Home Opinion and Features Time to restore parliamentary decorum

Time to restore parliamentary decorum

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The scuffle between EFF MP Nazier Paulsen and Agang SA’s Andries Tlouamma was probably one of the lowest moments in the House

File Image/ANA

THE ROGUE behaviour of our MPs from across the political spectrum has gone beyond robust engagement and now borders on utter disrespect for voters.

For the past couple of years, the national legislature, which is supposed to be the parliament of the people, has increasingly become a theatre of personal squabbles between MPs and a ring for the clash of egos of politicians.

Quite often, the interest of the country and that of the people comes last in the fights that have characterised the National Assembly.

There were times when MPs were beaten up by security for rightfully demanding accountability on the part of former president Jacob Zuma.

But Tuesday’s antics on the part of some MPs were just unacceptable, and indicative of how low some MPs can stoop in such an august House.

That during President Cyril Ramaphosa’s question and answer session, Home Affairs Minister Malusi Gigaba showed EFF spokesperson Mbuyiseni Ndlozi his pinkie finger underscored how misbehaved and immaturish our MPs can be.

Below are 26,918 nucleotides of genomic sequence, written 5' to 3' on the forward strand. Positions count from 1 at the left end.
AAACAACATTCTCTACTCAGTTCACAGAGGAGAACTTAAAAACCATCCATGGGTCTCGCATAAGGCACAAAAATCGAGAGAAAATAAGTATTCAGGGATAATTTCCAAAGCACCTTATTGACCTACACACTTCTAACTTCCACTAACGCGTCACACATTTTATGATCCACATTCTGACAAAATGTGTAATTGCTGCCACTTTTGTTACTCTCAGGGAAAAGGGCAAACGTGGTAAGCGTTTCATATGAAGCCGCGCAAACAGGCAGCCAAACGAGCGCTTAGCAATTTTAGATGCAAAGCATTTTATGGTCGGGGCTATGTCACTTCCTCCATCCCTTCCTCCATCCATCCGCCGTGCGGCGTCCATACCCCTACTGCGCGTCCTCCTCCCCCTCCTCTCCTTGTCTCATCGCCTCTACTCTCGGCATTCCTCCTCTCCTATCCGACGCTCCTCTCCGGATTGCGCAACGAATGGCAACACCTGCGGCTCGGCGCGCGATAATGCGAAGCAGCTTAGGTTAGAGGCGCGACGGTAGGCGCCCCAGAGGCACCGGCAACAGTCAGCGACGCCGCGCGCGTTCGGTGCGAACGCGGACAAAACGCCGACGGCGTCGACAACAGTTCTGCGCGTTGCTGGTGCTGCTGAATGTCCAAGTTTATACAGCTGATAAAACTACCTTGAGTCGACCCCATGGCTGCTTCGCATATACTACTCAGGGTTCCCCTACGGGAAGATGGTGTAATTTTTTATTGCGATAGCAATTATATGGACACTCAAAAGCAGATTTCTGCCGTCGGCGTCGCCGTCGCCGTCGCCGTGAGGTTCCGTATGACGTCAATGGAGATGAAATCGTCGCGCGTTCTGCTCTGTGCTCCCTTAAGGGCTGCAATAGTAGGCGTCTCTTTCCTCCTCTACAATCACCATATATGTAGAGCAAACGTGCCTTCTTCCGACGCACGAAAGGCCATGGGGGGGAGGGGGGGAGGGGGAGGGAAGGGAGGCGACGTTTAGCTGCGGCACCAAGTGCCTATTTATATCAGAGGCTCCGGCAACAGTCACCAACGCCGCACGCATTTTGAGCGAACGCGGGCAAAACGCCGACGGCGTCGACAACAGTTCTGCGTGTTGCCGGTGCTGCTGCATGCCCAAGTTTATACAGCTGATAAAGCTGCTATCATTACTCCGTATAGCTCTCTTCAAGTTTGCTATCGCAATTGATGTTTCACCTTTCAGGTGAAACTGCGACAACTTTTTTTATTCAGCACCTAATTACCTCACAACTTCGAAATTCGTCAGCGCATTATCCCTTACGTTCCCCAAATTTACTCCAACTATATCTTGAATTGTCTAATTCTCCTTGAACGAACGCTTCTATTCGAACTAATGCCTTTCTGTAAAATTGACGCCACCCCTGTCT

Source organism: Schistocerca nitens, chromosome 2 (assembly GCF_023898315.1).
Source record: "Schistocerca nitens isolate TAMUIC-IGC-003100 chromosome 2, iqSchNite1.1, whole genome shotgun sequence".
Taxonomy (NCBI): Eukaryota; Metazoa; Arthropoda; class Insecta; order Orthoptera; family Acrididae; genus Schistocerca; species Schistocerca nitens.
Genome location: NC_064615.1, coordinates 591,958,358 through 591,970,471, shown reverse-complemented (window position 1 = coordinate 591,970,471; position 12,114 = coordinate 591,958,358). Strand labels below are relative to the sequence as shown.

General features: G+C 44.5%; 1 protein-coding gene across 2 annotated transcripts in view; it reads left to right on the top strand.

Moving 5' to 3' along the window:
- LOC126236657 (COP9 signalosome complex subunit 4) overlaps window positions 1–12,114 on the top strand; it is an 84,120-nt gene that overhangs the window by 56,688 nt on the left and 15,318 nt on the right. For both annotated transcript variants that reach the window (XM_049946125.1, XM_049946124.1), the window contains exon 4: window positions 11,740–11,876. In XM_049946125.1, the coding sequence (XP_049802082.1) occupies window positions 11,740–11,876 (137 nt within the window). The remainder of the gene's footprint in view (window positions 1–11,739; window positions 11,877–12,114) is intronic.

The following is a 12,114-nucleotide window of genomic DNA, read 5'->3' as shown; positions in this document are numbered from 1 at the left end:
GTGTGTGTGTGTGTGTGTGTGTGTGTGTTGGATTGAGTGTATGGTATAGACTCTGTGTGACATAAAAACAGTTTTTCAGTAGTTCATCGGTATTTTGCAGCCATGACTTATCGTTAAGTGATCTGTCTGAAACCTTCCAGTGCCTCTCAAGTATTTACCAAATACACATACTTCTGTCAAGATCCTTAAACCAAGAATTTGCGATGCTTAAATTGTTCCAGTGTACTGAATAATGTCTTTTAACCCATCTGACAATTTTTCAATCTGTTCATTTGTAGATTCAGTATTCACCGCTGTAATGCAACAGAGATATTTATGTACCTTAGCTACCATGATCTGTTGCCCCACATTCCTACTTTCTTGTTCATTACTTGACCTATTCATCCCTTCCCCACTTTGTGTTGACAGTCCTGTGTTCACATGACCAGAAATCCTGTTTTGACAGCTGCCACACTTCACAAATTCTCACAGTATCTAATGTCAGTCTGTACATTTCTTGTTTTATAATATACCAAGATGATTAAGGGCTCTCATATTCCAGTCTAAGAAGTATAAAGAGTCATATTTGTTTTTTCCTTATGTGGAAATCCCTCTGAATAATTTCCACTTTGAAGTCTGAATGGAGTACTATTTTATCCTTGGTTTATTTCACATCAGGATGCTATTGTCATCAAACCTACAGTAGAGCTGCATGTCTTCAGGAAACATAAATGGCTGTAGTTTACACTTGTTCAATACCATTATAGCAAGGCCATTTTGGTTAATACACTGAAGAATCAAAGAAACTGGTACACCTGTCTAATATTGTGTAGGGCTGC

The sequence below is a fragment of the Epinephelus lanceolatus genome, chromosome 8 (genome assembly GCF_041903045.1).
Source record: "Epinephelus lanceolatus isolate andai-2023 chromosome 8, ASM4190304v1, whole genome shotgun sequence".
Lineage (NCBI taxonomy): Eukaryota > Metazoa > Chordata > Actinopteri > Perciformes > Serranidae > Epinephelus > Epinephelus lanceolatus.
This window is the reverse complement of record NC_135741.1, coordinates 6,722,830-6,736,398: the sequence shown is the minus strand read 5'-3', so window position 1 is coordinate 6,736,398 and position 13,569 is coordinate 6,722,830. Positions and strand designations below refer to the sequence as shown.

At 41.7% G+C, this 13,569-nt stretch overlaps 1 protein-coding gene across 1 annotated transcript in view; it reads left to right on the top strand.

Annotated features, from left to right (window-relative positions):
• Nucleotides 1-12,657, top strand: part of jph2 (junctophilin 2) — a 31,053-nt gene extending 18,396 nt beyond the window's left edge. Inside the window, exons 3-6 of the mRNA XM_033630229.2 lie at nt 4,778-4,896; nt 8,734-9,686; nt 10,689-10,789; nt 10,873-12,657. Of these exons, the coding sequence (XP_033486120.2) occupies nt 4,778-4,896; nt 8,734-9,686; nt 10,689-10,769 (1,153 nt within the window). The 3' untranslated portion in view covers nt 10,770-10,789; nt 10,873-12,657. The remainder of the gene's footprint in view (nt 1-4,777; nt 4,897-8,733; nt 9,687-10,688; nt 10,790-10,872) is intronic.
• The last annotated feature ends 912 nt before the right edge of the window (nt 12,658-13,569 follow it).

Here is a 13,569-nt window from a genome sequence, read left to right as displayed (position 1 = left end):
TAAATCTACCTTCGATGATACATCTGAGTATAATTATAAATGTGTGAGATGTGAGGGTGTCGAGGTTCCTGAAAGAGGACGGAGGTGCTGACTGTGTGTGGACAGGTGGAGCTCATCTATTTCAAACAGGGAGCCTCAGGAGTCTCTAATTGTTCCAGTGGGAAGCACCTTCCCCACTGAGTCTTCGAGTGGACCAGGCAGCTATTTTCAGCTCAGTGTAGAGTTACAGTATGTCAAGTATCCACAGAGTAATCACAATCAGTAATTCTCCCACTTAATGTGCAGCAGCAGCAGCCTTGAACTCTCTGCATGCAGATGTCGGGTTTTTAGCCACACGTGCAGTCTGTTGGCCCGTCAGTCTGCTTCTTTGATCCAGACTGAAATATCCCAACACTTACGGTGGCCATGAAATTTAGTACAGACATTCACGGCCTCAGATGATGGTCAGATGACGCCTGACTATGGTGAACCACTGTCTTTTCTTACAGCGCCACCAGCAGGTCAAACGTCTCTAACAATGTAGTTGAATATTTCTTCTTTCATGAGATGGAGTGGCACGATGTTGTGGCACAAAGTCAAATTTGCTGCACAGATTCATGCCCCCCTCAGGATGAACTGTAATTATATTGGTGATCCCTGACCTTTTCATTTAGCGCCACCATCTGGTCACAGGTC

The scuffle between EFF MP Nazier Paulsen and Agang SA’s Andries Tlouamma was probably one of the lowest moments in the House.

At the heart of the matter in both instances is neither service delivery to the people of this country, nor anything in the interest of this country – but a clash of egos.

Granted, MPs have the absolute privilege to say whatever they want, to promote robust debate and freedom of speech, which was designed to ensure accountability on the part of those who govern the country.

However, a combination of abuse of this privilege to pursue narrow personal and party interests, and the disdain for accountability by those who govern, conspire to render Parliament a house of chaos.

Our MPs will do well to remember that Parliament is not a boxing ring to settle political scores, nor a house of theatrics to display egos, but a crucial platform of the people to hold those in public office accountable.

As taxpayers, we pay MPs and public servants a lot of money for their upkeep and that of their families. It should dawn on public representatives and their parties that Parliament is not their fiefdom – but the Parliament of the People.

We deserve better!